Melbourne is one of Australia’s most expensive capital cities for a Government, Catholic and Independent education, with all sectors above the national average, according to exclusive research released today.
The Futurity Investment Group Planning for Education Index estimates the total cost of a Government education in Melbourne will be $86,737 over a 13-year period for a child starting school in 2021.
The total cost of a Government education in the Victorian capital is six per cent above the national average ($81,823), and second only to Sydney ($90,122), the nation’s most expensive capital for a Government education.
School fees ($434) are likely to make up a fraction of the total cost of a Government education for a child starting school in 2021 in Melbourne, with outside tuition ($2,050), school camps and sports equipment ($625), electronic devices ($513) and uniforms and textbooks ($461) all costing more.
The Index discovered a similar result for parents considering a Catholic education for their son or daughter, with Melbourne forecast to be the second most expensive city in Australia behind Brisbane for a Catholic education for a child starting school this year.
It’s estimated Melbourne parents who send a child to a Catholic school will spend $142,923, two per cent above the national average ($140,433) and more than Sydney ($128,828) and Perth ($136,963) parents, who reside in Australia’s most affordable cities for a Catholic education.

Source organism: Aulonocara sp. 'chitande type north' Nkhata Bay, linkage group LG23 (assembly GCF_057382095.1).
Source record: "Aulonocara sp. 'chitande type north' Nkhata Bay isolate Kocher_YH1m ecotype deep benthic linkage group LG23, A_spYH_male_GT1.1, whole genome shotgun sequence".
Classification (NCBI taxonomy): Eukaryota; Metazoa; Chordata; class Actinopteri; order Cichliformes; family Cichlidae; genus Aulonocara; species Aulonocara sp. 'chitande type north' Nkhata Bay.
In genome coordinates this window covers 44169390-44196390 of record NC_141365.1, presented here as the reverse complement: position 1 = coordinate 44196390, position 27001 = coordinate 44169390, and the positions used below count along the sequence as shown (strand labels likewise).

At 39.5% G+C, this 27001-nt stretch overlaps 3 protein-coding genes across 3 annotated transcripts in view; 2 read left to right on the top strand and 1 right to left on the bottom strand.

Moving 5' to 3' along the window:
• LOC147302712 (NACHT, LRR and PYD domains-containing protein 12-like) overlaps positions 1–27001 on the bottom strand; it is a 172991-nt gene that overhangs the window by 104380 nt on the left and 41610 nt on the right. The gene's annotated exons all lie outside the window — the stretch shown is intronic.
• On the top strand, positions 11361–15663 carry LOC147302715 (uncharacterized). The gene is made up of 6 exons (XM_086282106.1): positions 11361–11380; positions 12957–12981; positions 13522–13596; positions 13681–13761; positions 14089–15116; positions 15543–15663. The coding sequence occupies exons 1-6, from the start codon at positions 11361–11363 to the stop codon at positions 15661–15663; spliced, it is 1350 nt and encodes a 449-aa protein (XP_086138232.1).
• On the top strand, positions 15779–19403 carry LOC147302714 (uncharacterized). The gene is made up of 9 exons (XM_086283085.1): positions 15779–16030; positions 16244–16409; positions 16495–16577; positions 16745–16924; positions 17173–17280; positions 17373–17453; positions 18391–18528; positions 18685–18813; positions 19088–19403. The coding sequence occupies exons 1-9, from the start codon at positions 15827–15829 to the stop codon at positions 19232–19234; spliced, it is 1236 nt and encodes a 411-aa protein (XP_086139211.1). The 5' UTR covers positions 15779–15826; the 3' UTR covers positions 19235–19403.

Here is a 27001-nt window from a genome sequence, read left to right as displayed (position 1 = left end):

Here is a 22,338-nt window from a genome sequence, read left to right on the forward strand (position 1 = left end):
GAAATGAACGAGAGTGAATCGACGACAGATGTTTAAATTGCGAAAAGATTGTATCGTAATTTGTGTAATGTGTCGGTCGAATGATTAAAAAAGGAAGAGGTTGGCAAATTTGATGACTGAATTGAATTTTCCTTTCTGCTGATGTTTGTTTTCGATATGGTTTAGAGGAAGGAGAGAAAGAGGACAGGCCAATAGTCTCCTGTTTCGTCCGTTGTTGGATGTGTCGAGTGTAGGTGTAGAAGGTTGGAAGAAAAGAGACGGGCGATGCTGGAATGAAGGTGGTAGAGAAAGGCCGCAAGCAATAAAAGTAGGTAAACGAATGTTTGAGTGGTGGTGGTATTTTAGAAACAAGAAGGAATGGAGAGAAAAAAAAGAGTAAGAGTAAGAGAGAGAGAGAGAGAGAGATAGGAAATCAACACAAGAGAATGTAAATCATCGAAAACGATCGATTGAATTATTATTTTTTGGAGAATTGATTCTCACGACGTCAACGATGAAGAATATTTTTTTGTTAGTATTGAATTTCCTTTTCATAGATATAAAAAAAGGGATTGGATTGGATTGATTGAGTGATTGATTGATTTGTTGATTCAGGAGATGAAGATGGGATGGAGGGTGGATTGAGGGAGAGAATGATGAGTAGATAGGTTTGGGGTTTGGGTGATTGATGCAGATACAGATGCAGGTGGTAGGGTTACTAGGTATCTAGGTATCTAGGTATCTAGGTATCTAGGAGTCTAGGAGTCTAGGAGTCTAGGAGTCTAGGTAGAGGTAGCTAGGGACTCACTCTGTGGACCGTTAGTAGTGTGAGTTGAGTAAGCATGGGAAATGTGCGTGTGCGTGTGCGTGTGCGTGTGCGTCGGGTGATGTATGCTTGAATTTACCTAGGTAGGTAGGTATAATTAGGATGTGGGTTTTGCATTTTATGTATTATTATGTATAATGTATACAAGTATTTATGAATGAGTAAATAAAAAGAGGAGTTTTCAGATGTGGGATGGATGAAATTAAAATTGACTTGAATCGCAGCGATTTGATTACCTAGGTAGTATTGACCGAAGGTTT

It’s anticipated outside tuition ($1,640) will be the most expensive component of a Catholic education for a child starting school in 2021 in Melbourne, followed by school fees ($1,375), school camps and sports equipment ($1,281) and electronic devices ($513).
The Futurity Investment Group Planning for Education Index revealed Melbourne ($393,534) is also one of Australia’s most expensive cities for an Independent education, 15 per cent or $52,652 above the national average ($340,882).
The estimated total cost of an Independent education for a child starting school in 2021 in Melbourne is second only to Sydney ($448,035), Australia’s most expensive capital for an Independent education.
School fees ($16,219) are likely to be the most expensive part of an Independent education for a child starting school this year in Melbourne, well ahead of outside tuition ($1,538), school camps and sports equipment ($1,333), transport ($1,025) and uniforms and textbooks ($820).
Futurity Investment Group also measured the financial impact of COVID-19 and discovered parents spent on average an additional $808 per child on education related expenses as a result of the pandemic last year, including $336 on electronic devices, $202 on outside tuition and coaching, $111 on stationary and $99 on textbooks.
The research discovered 37 per cent of Catholic school parents felt some (negatively impacts the household’s discretionary spending) or a lot (negatively impacts the household’s quality of life) of financial pressure as a result of the COVID-19 pandemic, compared to 34 per cent of Government school parents and 31 per cent of Independent school parents.